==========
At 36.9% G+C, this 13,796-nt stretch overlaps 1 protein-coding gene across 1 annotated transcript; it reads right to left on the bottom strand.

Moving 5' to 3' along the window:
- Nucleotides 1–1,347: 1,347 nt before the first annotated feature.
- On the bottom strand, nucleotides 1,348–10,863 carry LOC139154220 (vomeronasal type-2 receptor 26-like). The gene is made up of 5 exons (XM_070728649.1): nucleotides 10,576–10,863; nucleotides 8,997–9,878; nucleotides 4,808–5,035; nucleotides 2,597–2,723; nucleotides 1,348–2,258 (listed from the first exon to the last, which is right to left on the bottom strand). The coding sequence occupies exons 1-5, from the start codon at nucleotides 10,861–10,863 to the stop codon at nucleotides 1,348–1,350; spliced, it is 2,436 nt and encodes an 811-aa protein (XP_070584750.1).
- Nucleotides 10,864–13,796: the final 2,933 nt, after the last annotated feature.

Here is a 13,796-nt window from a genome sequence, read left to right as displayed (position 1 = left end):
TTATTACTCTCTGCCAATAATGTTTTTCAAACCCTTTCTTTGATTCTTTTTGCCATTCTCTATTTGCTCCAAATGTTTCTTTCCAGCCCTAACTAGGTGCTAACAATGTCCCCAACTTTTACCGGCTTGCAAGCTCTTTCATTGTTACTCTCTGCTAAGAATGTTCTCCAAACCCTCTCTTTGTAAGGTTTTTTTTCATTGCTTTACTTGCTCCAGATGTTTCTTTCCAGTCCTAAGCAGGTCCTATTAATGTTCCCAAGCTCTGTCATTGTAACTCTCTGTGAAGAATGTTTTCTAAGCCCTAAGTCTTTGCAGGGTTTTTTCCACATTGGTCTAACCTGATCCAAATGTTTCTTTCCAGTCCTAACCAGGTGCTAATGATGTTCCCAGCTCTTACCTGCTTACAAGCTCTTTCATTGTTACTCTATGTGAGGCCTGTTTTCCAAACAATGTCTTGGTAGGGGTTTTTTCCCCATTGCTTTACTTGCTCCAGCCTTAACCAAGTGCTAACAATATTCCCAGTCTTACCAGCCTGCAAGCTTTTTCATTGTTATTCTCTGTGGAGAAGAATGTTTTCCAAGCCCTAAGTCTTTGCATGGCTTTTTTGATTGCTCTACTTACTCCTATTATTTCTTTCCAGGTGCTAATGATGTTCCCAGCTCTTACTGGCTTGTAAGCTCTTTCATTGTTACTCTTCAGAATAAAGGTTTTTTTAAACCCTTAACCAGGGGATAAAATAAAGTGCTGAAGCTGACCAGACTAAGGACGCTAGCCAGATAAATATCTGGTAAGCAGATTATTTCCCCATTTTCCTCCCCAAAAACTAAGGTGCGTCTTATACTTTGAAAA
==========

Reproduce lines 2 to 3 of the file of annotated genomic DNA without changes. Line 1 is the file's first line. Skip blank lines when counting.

Moving 5' to 3' along the window:
- Nucleotides 1–1,347: 1,347 nt before the first annotated feature.